The teacher introduced me to a girl named Cynthia and explained that I wanted to tell her story to a U.S. audience. Cynthia pulled out her mobile phone and called her mother to ask permission—yes, she lived in a tent and had a cell phone.
That afternoon I followed her home to the tent camp and met with her mother. I needed to make sure she and her daughter were both comfortable sharing their life with a stranger. Cynthia’s mother could not have been more welcoming.
The next day my husband and I went to the camp very early in the morning to record a day in her life. And here is our story:
Before I said good-bye to Cynthia’s mother I asked how long she thought her family would be living in the tent camp. She answered that they did not know. It was clear they had no expectation of leaving.
When the tents were first erected people were told they were temporary. Houses would be repaired. New homes would be built all within six months. But that hasn’t happened.
Cynthia and her family have not moved from the tent. Yet in many ways Cynthia is among the more fortunate. She has two parents who love her dearly and make sure she has enough to eat. The family sings in the church choir. Most importantly, Cynthia has every intention of staying in school. Her father works as a taxi driver and can afford her school supplies.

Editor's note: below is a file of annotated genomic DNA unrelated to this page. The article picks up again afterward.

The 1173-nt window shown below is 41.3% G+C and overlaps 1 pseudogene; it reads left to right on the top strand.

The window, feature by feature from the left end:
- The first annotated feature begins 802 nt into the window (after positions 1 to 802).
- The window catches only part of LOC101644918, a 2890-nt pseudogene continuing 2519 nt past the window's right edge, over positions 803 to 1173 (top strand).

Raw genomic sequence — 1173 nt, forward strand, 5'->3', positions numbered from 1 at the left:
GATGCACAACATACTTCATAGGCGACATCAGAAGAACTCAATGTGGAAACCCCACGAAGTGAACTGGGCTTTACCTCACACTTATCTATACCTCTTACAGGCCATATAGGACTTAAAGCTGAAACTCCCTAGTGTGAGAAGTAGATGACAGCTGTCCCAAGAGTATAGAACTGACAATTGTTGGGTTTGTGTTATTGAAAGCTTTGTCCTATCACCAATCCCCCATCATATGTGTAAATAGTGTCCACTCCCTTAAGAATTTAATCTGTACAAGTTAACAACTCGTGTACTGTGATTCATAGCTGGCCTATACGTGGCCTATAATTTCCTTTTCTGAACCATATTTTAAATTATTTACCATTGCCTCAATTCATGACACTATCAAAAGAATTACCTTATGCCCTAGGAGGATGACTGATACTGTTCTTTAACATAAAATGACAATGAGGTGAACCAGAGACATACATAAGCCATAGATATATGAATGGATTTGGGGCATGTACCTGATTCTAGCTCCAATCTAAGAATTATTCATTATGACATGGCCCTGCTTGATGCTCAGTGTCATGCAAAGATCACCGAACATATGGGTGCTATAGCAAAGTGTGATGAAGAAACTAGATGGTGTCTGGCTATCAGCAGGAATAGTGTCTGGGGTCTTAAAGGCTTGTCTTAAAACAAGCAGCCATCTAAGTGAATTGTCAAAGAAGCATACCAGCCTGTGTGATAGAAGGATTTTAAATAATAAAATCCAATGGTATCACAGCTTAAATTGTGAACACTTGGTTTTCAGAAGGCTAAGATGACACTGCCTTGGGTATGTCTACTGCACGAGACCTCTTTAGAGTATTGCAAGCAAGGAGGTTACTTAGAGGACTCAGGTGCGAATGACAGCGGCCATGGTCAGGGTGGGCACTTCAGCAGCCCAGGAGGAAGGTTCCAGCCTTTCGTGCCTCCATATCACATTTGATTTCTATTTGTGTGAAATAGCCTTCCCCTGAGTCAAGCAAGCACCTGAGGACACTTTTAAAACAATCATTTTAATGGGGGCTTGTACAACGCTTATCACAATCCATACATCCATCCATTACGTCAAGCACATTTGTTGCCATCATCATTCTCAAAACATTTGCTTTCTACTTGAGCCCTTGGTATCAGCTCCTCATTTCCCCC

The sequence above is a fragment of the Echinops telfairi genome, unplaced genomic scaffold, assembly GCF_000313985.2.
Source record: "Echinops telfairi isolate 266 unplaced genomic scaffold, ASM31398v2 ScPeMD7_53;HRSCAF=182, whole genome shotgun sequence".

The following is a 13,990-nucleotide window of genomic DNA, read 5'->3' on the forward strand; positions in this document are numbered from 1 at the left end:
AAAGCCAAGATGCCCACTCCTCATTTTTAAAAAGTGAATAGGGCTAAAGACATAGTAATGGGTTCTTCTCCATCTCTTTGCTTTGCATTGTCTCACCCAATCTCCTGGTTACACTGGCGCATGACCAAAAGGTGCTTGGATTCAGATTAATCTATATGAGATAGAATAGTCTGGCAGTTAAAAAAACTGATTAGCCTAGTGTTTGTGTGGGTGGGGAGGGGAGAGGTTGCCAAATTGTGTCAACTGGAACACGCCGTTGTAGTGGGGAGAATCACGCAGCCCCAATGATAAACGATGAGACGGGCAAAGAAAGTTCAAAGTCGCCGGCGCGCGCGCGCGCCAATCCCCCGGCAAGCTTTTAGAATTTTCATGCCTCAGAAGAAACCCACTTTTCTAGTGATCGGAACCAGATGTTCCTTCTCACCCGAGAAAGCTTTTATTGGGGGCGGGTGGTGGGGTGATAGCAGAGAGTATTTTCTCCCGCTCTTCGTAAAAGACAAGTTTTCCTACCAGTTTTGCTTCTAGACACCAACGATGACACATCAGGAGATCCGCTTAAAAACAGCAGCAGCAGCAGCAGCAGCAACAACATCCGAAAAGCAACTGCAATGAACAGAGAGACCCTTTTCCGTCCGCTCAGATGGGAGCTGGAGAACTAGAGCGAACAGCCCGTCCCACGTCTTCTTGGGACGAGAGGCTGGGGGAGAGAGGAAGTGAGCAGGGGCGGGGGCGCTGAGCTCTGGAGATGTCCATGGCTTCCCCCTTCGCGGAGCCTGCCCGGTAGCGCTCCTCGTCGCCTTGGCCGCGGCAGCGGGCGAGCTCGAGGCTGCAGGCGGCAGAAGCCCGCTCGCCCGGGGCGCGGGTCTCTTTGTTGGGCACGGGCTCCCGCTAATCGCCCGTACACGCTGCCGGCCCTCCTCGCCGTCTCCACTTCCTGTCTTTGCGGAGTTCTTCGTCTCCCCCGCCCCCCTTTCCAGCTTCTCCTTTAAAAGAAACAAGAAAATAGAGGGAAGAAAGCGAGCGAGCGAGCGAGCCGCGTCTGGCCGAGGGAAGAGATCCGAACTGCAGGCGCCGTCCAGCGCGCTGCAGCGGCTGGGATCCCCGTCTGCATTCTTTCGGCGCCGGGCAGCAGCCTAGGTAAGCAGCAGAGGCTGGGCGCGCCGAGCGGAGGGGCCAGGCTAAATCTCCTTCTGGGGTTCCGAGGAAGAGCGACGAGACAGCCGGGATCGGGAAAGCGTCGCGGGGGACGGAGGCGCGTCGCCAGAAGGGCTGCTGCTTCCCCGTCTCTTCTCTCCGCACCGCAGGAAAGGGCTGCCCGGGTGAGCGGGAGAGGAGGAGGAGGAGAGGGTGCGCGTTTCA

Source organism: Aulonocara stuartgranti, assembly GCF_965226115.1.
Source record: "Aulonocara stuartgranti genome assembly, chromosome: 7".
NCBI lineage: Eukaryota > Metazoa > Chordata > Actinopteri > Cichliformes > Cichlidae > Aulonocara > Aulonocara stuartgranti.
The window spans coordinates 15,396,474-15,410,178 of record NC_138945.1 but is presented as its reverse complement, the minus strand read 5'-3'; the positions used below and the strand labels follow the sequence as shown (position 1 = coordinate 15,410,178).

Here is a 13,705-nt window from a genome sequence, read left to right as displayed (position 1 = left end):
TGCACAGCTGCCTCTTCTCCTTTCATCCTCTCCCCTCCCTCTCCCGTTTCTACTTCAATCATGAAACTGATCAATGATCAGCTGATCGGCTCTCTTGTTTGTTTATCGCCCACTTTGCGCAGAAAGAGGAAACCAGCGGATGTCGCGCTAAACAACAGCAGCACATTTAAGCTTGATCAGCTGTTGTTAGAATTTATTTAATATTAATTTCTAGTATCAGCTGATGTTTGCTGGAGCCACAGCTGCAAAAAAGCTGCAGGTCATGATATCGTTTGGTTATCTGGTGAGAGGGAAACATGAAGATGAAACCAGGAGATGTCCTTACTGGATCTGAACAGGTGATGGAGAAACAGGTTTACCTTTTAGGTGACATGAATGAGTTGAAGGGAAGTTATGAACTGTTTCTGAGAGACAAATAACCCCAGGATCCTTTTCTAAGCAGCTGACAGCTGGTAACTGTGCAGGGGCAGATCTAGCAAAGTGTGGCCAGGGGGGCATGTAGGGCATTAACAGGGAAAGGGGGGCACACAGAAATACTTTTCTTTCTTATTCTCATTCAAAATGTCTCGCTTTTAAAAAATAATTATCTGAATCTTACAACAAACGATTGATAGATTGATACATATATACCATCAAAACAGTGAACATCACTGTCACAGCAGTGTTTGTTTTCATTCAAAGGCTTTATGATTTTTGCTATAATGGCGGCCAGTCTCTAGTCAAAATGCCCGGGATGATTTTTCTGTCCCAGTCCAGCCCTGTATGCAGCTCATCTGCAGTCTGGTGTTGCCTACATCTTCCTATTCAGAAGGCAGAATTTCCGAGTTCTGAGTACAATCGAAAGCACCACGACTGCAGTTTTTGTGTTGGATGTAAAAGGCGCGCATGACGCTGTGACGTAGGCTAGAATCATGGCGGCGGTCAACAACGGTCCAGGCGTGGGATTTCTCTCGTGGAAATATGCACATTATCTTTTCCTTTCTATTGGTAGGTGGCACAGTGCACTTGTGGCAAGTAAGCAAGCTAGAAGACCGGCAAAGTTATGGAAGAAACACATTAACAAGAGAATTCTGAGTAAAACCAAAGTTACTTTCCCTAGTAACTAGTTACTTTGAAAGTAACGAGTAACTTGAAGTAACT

But there are others who face greater challenges than Cynthia—and their lives have been documented by several Pulitzer Center grantees. Poet Kwame Dawes, photographer Andre Lambertson, and reporter Lisa Armstrong traveled to Haiti on several occasions after the earthquake.
Along the way they met children who suffered from HIV/AIDS, children who were raped, children who were homeless. I will leave you with a glimpse of the stories they found. You can find more of their reporting on the Pulitzer Center website and in the iBook "Voices of Haiti."
Kwame and Andre focused some of their work on the mother/child transmission of HIV/AIDS in a country severely affected by the disease. Partners in Health, the organization run by Dr. Paul Farmer, as well as Gheskio and other local organizations started by Haitians who test positive for HIV have helped and strengthened scores of people, young and old.